Here we see the Giants again, as they did in McGraw’s first period as general manager, finding good young talent they could sign and then develop, at the minor league level or on the big club. John McGraw loved to teach young men how to play baseball his way, what he considered the right (or only) way. Consider this, from Frankie Frisch: The Fordham Flash, by J. Ray Stockton:

McGraw gave me a lot of personal attention. . . . He saw to it that I was given a chance to hit during batting practice. He used to play the infield himself and he personally took charge of polishing up my fielding. He would hit grounders for hours. He’d hit them straight at you and he’d hit them to either side. . . . If you didn’t make a play the way McGraw wanted it, he’d hit you another, five more, ten more, until the play was made the way he wanted it.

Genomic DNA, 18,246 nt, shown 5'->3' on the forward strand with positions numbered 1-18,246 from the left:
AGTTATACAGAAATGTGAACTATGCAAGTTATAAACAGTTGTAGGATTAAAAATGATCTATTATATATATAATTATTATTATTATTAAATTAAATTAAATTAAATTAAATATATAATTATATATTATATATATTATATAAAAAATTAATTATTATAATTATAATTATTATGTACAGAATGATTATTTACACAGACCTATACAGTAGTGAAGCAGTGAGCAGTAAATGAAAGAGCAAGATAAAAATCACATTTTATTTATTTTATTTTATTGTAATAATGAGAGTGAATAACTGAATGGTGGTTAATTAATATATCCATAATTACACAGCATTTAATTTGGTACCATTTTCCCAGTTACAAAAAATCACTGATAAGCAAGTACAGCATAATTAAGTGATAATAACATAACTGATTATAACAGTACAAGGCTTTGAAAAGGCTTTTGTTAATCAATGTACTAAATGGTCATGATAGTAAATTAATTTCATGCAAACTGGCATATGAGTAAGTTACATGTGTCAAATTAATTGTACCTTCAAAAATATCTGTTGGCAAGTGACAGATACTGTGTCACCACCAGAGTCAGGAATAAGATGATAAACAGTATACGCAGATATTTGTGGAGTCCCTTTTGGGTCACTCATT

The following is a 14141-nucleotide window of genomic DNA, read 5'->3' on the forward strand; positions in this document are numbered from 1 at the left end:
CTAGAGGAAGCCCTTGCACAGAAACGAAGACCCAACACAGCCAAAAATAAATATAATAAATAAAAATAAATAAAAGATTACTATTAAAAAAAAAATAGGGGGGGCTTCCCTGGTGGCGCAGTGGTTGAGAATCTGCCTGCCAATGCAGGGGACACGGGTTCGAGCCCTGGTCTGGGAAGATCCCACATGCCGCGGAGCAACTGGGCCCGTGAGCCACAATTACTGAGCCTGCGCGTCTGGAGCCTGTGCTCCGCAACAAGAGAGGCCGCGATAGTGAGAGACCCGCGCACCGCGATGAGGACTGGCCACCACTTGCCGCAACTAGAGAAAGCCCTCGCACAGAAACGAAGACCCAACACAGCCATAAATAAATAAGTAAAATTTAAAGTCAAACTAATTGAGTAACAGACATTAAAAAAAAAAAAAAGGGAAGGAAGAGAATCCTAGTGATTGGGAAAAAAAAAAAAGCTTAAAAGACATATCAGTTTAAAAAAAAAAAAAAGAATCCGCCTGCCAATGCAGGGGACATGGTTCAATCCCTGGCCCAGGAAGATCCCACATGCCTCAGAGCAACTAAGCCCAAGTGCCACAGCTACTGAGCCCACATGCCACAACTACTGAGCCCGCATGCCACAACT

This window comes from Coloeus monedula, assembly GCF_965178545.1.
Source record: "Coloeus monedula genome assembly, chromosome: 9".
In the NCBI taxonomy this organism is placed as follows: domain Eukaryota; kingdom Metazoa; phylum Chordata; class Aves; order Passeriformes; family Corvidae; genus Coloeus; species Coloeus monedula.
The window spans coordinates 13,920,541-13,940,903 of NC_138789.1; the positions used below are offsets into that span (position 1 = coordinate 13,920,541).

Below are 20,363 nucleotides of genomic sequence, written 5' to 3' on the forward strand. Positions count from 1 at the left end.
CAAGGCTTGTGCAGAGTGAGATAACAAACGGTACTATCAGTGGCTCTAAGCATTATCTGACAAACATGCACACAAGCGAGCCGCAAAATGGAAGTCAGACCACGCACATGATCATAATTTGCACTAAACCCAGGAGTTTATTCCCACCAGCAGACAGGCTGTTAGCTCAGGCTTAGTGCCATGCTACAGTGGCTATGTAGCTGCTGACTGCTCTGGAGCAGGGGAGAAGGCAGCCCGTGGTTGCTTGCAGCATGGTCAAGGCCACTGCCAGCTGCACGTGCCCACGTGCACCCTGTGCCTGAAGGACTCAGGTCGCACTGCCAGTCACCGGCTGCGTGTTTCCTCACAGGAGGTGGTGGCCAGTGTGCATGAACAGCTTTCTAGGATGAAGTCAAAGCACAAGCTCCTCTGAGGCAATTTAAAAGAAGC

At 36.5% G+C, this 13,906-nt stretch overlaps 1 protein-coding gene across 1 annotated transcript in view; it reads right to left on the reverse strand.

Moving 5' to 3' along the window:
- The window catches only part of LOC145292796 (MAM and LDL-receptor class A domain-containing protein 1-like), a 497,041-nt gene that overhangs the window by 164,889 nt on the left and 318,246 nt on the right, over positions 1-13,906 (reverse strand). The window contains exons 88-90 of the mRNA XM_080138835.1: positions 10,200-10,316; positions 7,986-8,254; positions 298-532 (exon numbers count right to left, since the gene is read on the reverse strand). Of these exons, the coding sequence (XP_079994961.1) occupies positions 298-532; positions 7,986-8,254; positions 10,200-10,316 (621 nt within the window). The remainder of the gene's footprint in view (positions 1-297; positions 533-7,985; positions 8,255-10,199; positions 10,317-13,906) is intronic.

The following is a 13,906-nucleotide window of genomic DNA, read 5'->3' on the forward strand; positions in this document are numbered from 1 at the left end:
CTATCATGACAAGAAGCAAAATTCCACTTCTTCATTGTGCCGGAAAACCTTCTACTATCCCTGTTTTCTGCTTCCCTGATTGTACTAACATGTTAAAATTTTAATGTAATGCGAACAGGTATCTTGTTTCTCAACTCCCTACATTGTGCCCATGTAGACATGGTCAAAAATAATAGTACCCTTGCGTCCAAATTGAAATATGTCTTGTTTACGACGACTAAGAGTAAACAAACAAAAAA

Over the course of his career, John McGraw took many, many young men with no minor league experience or very little minor league experience, and worked with them until they became outstanding major leaguers. His list includes Mel Ott, Fred Snodgrass, Fred Merkle, Fred Lindstrom, Larry Doyle, Ross Youngs, George Kelly and Travis Jackson. Some of this young talent, chosen and trained by McGraw from 1919 to 1932, would help him win four straight pennants and more of it would form the nucleus of the great Giant teams of the 1930s, teams that would be winning pennants years after McGraw had retired as manager, and as de facto general manager.